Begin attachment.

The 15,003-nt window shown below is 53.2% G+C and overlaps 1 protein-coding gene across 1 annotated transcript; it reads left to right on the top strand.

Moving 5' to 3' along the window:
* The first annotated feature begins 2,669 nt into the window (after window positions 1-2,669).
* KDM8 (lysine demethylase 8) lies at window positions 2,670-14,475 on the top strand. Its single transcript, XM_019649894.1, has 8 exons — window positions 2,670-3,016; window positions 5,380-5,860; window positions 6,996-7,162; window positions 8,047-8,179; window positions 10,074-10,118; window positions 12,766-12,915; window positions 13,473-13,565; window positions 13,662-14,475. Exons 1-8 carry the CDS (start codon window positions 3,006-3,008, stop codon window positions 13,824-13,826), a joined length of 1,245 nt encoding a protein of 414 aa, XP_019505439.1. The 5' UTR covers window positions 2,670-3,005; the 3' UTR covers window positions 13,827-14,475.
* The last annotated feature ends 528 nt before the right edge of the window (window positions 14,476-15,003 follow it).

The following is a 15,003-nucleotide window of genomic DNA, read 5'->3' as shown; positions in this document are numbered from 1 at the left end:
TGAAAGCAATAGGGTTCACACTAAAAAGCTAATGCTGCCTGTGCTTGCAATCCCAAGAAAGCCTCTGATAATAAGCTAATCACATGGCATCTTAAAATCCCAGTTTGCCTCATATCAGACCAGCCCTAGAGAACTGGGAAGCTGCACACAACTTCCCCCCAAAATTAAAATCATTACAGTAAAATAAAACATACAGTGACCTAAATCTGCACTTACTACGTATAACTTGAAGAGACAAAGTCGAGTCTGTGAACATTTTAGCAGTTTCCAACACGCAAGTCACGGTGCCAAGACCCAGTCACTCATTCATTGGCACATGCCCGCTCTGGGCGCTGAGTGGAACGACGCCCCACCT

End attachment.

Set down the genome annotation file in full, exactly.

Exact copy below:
The 15,003-nt window shown below is 53.2% G+C and overlaps 1 protein-coding gene across 1 annotated transcript; it reads left to right on the top strand.

Moving 5' to 3' along the window:
* The first annotated feature begins 2,669 nt into the window (after window positions 1-2,669).
* KDM8 (lysine demethylase 8) lies at window positions 2,670-14,475 on the top strand. Its single transcript, XM_019649894.1, has 8 exons — window positions 2,670-3,016; window positions 5,380-5,860; window positions 6,996-7,162; window positions 8,047-8,179; window positions 10,074-10,118; window positions 12,766-12,915; window positions 13,473-13,565; window positions 13,662-14,475. Exons 1-8 carry the CDS (start codon window positions 3,006-3,008, stop codon window positions 13,824-13,826), a joined length of 1,245 nt encoding a protein of 414 aa, XP_019505439.1. The 5' UTR covers window positions 2,670-3,005; the 3' UTR covers window positions 13,827-14,475.
* The last annotated feature ends 528 nt before the right edge of the window (window positions 14,476-15,003 follow it).

The following is a 15,003-nucleotide window of genomic DNA, read 5'->3' as shown; positions in this document are numbered from 1 at the left end:
TGAAAGCAATAGGGTTCACACTAAAAAGCTAATGCTGCCTGTGCTTGCAATCCCAAGAAAGCCTCTGATAATAAGCTAATCACATGGCATCTTAAAATCCCAGTTTGCCTCATATCAGACCAGCCCTAGAGAACTGGGAAGCTGCACACAACTTCCCCCCAAAATTAAAATCATTACAGTAAAATAAAACATACAGTGACCTAAATCTGCACTTACTACGTATAACTTGAAGAGACAAAGTCGAGTCTGTGAACATTTTAGCAGTTTCCAACACGCAAGTCACGGTGCCAAGACCCAGTCACTCATTCATTGGCACATGCCCGCTCTGGGCGCTGAGTGGAACGACGCCCCACCT